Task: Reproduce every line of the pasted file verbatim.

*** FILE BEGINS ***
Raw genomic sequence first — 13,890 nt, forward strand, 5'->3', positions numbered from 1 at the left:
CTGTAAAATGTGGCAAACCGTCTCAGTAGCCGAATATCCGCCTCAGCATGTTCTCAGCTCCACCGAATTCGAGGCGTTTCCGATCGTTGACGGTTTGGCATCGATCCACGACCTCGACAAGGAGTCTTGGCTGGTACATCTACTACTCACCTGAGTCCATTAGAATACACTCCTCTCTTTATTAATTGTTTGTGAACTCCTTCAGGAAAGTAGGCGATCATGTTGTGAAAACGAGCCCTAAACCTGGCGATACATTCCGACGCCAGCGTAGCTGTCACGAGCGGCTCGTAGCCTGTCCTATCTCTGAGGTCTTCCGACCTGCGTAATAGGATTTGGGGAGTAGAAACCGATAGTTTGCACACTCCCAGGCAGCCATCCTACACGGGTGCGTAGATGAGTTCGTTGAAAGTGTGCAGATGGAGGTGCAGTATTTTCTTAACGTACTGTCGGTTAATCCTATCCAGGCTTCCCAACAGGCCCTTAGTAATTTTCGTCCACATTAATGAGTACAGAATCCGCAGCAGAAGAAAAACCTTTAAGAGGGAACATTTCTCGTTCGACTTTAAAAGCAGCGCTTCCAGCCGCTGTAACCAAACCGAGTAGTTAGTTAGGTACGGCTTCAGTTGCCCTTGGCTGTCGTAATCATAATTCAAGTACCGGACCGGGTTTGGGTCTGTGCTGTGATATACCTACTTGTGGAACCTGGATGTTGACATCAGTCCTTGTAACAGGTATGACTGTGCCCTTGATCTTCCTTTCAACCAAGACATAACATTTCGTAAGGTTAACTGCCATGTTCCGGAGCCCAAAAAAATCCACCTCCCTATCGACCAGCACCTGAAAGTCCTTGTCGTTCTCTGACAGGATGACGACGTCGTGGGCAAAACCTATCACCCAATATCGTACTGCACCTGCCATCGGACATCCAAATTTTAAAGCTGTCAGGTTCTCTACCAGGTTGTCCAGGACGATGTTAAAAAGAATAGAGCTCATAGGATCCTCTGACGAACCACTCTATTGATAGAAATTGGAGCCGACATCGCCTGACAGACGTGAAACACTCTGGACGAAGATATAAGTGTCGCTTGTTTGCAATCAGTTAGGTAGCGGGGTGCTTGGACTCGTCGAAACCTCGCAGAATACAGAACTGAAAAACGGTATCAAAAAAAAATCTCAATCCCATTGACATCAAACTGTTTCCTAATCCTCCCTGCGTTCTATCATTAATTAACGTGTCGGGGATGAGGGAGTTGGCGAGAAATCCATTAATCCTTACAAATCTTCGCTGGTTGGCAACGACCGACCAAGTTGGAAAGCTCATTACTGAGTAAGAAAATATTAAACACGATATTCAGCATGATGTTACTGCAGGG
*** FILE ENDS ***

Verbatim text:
Raw genomic sequence first — 13,890 nt, forward strand, 5'->3', positions numbered from 1 at the left:
CTGTAAAATGTGGCAAACCGTCTCAGTAGCCGAATATCCGCCTCAGCATGTTCTCAGCTCCACCGAATTCGAGGCGTTTCCGATCGTTGACGGTTTGGCATCGATCCACGACCTCGACAAGGAGTCTTGGCTGGTACATCTACTACTCACCTGAGTCCATTAGAATACACTCCTCTCTTTATTAATTGTTTGTGAACTCCTTCAGGAAAGTAGGCGATCATGTTGTGAAAACGAGCCCTAAACCTGGCGATACATTCCGACGCCAGCGTAGCTGTCACGAGCGGCTCGTAGCCTGTCCTATCTCTGAGGTCTTCCGACCTGCGTAATAGGATTTGGGGAGTAGAAACCGATAGTTTGCACACTCCCAGGCAGCCATCCTACACGGGTGCGTAGATGAGTTCGTTGAAAGTGTGCAGATGGAGGTGCAGTATTTTCTTAACGTACTGTCGGTTAATCCTATCCAGGCTTCCCAACAGGCCCTTAGTAATTTTCGTCCACATTAATGAGTACAGAATCCGCAGCAGAAGAAAAACCTTTAAGAGGGAACATTTCTCGTTCGACTTTAAAAGCAGCGCTTCCAGCCGCTGTAACCAAACCGAGTAGTTAGTTAGGTACGGCTTCAGTTGCCCTTGGCTGTCGTAATCATAATTCAAGTACCGGACCGGGTTTGGGTCTGTGCTGTGATATACCTACTTGTGGAACCTGGATGTTGACATCAGTCCTTGTAACAGGTATGACTGTGCCCTTGATCTTCCTTTCAACCAAGACATAACATTTCGTAAGGTTAACTGCCATGTTCCGGAGCCCAAAAAAATCCACCTCCCTATCGACCAGCACCTGAAAGTCCTTGTCGTTCTCTGACAGGATGACGACGTCGTGGGCAAAACCTATCACCCAATATCGTACTGCACCTGCCATCGGACATCCAAATTTTAAAGCTGTCAGGTTCTCTACCAGGTTGTCCAGGACGATGTTAAAAAGAATAGAGCTCATAGGATCCTCTGACGAACCACTCTATTGATAGAAATTGGAGCCGACATCGCCTGACAGACGTGAAACACTCTGGACGAAGATATAAGTGTCGCTTGTTTGCAATCAGTTAGGTAGCGGGGTGCTTGGACTCGTCGAAACCTCGCAGAATACAGAACTGAAAAACGGTATCAAAAAAAAATCTCAATCCCATTGACATCAAACTGTTTCCTAATCCTCCCTGCGTTCTATCATTAATTAACGTGTCGGGGATGAGGGAGTTGGCGAGAAATCCATTAATCCTTACAAATCTTCGCTGGTTGGCAACGACCGACCAAGTTGGAAAGCTCATTACTGAGTAAGAAAATATTAAACACGATATTCAGCATGATGTTACTGCAGGG